WHOI postdoc Ben Grassian stands on the deck of the R/V<i>Armstrong</i> during a 2023 cruise.
WHOI postdoc Ben Grassian stands on the deck of the R/VArmstrong during a 2023 cruise.

As a postdoctoral fellow with WHOI’s Twilight Zone project, Ben Grassian wears plenty of hats. In the interview below, learn how Grassian splits his time between biology and acoustical oceanography, while developing complex artificial intelligence systems that could help to improve both fields. 


How did you get your start working with AI?


I started out in the biological sciences, but in grad school, I worked in a marine robotics lab where I helped to develop technology aboard new deep-sea vehicles. That really opened my eyes. I was really interested in life in the water column, since the midwaters of the ocean make up a huge area of the Earth that is largely unexplored and inhospitable to humans—but by using AI and machine learning, we can now collect these in-situ measurements of marine life from multiple instruments, and analyze them at a rate that just wasn’t feasible in the past. That is pretty unique, because it gives us a way to comb through massive datasets, find connections between them, and gain meaningful insights into what is down there and how those animals are living.  Getting a complete picture of midwater habitats requires the use of complimentary sampling techniques, like imaging, acoustics, and net tows, which is why I have sought out these multidisciplinary sampling approaches.


What drew you to the OTZ project?


I really liked that the OTZ project was focused on using a diverse set of complementary measurements to get a full picture of the twilight zone ecosystem. If you only use acoustics, you can make these really broad observations of the water column, but figuring out individual species or families is a really tricky problem. Likewise, if you only use image data, you can get a much more specific measurement of individual animals and their identities, but you don’t get a big-picture view of a region instantaneously. That’s why, as a postdoc, I’m splitting my time between the labs of [acoustical oceanographer] Andone Lavery and [biologist] Heidi Sosik—we’re creating AI tools to help link those fields together for a more comprehensive look at the twilight zone residents.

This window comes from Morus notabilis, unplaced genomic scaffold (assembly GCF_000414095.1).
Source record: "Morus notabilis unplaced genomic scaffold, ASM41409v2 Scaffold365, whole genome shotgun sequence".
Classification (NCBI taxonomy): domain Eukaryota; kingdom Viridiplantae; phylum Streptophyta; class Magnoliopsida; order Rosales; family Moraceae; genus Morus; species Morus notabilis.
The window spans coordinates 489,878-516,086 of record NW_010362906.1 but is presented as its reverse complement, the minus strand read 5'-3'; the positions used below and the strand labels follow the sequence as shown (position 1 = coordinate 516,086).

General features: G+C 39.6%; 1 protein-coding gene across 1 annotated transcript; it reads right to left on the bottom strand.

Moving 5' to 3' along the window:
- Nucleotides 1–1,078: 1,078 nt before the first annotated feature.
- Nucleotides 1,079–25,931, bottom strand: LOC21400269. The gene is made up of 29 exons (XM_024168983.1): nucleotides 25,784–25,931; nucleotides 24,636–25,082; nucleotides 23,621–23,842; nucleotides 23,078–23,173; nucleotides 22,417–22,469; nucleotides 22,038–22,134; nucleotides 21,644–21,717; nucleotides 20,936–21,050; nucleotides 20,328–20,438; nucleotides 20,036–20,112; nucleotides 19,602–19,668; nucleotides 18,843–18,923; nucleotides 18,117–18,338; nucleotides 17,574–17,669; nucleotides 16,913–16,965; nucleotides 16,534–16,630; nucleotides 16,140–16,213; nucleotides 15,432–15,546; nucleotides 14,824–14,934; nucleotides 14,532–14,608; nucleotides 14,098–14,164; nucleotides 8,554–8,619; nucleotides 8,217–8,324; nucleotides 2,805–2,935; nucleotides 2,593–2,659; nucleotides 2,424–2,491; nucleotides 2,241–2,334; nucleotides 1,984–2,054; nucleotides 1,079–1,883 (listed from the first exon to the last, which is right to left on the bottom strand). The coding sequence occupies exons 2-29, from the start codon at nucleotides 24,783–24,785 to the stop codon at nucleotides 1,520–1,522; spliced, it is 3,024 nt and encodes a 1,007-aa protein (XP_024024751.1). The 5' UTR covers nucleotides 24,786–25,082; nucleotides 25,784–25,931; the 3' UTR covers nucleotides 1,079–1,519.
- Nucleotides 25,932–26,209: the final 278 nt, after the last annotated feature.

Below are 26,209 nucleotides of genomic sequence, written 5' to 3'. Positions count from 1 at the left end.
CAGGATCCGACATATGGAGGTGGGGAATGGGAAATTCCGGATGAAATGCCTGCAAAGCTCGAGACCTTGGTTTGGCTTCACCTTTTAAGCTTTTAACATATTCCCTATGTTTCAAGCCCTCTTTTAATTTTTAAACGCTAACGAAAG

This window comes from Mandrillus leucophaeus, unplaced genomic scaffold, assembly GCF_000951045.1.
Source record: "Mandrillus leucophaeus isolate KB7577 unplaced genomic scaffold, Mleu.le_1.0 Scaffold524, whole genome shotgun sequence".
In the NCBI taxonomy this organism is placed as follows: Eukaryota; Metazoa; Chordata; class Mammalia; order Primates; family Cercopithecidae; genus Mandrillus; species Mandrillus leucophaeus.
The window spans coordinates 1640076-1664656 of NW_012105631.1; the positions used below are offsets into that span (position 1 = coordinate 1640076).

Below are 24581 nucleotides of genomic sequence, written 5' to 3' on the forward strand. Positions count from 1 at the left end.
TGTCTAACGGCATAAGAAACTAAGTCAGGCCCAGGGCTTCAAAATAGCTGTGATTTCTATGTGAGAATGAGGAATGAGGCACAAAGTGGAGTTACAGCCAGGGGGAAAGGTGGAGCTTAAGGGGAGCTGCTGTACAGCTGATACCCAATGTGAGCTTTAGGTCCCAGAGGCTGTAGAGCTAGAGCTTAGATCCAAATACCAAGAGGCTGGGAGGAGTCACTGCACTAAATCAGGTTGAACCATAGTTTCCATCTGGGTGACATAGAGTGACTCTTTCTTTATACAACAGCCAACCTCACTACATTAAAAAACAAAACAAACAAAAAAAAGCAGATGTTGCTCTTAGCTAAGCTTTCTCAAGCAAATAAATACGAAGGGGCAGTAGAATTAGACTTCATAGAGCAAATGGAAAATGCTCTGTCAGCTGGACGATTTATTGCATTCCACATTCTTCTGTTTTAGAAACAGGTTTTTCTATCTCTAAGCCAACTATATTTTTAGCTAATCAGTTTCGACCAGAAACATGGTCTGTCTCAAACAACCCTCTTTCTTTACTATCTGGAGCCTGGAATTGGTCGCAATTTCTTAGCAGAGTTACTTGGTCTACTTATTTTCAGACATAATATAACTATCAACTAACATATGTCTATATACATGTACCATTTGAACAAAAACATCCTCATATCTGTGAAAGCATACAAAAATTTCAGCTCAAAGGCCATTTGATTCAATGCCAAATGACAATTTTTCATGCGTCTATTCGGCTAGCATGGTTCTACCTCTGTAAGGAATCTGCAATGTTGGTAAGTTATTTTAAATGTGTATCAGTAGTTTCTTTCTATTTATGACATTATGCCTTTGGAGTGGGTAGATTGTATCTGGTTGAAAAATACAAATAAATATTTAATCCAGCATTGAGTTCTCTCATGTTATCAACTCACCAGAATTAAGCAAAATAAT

How are you working to do that?


The Ocean Twilight Zone project has this really great shadowgraph imaging system called ISIIS, which collects 15 frames per second, and it’s often running for hours at a time. So you wind up with a huge amount of image data that would be kind of left on the table without machine learning tools. A human user can't feasibly go through all those images and do it themselves, but AI tools can do it in a relatively short amount of time.


WHOI postdoc Ben Grassian (left) and marine biologist Heidi Sosik examine images from the twilight zone as they arrive onboard the R/V <i>Armstrong</i>.
WHOI postdoc Ben Grassian (left) and marine biologist Heidi Sosik examine images from the twilight zone as they arrive onboard the R/V Armstrong.

What are some of the big questions that your work could help OTZ scientists answer?


You could apply this research to a lot of different questions. What are the animal compositions in the twilight zone? What are their habits and their distributions within the local environment? By using AI techniques on imagery we get from our instruments, we can gain valuable information about which species are in a specific location, and then compare that to the acoustic data we’ve got. Doing these comparisons between the animals resolved optically and acoustically will allow us to find more precise ways to classify acoustic data and find patterns within it.


What’s the most difficult part of using AI to analyze all that data?


I’d say training it correctly. For a human, it's so simple to say, ok, this picture shows an animal with six legs—but for a computer to tell that, it has to mathematically know what a leg even is, and how it can identify it in a digital image. Using machine learning, a computer can kind of figure that part out on its own, but you have to teach it first by training it on representative examples. That involves curating a huge set of images, often thousands of them, that already have the variety of animals of interest correctly identified—and then you feed those training sets to construct models that can be used to infer animal identities in unseen images.  Artificial intelligence isn’t perfect; it still needs a lot of human input. Even if it seems like a magic black box, you actually have to babysit it statistically to know how well it’s working.